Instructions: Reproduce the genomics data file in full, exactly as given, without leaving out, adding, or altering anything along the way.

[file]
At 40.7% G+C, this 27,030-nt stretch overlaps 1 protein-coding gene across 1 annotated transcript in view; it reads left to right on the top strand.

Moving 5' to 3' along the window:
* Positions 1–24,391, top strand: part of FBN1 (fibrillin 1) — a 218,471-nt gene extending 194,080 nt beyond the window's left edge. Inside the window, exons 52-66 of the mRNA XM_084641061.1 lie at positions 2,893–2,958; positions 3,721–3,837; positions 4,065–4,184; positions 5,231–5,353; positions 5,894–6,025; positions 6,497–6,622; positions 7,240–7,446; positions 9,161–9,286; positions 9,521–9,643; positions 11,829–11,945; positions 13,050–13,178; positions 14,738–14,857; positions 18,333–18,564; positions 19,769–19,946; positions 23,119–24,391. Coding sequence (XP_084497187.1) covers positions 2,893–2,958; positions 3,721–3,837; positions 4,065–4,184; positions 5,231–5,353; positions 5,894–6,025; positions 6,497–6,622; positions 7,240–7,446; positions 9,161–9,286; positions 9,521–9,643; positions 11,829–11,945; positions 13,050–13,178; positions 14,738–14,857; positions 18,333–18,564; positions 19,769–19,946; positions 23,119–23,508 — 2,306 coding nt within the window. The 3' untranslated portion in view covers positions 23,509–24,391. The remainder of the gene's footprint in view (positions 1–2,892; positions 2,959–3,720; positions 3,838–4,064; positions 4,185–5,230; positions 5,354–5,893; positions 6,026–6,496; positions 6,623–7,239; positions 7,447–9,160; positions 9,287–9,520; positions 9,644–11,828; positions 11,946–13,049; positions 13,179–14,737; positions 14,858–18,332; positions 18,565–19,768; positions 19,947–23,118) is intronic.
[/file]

At 40.7% G+C, this 27,030-nt stretch overlaps 1 protein-coding gene across 1 annotated transcript in view; it reads left to right on the top strand.

Moving 5' to 3' along the window:
* Positions 1–24,391, top strand: part of FBN1 (fibrillin 1) — a 218,471-nt gene extending 194,080 nt beyond the window's left edge. Inside the window, exons 52-66 of the mRNA XM_084641061.1 lie at positions 2,893–2,958; positions 3,721–3,837; positions 4,065–4,184; positions 5,231–5,353; positions 5,894–6,025; positions 6,497–6,622; positions 7,240–7,446; positions 9,161–9,286; positions 9,521–9,643; positions 11,829–11,945; positions 13,050–13,178; positions 14,738–14,857; positions 18,333–18,564; positions 19,769–19,946; positions 23,119–24,391. Coding sequence (XP_084497187.1) covers positions 2,893–2,958; positions 3,721–3,837; positions 4,065–4,184; positions 5,231–5,353; positions 5,894–6,025; positions 6,497–6,622; positions 7,240–7,446; positions 9,161–9,286; positions 9,521–9,643; positions 11,829–11,945; positions 13,050–13,178; positions 14,738–14,857; positions 18,333–18,564; positions 19,769–19,946; positions 23,119–23,508 — 2,306 coding nt within the window. The 3' untranslated portion in view covers positions 23,509–24,391. The remainder of the gene's footprint in view (positions 1–2,892; positions 2,959–3,720; positions 3,838–4,064; positions 4,185–5,230; positions 5,354–5,893; positions 6,026–6,496; positions 6,623–7,239; positions 7,447–9,160; positions 9,287–9,520; positions 9,644–11,828; positions 11,946–13,049; positions 13,179–14,737; positions 14,858–18,332; positions 18,565–19,768; positions 19,947–23,118) is intronic.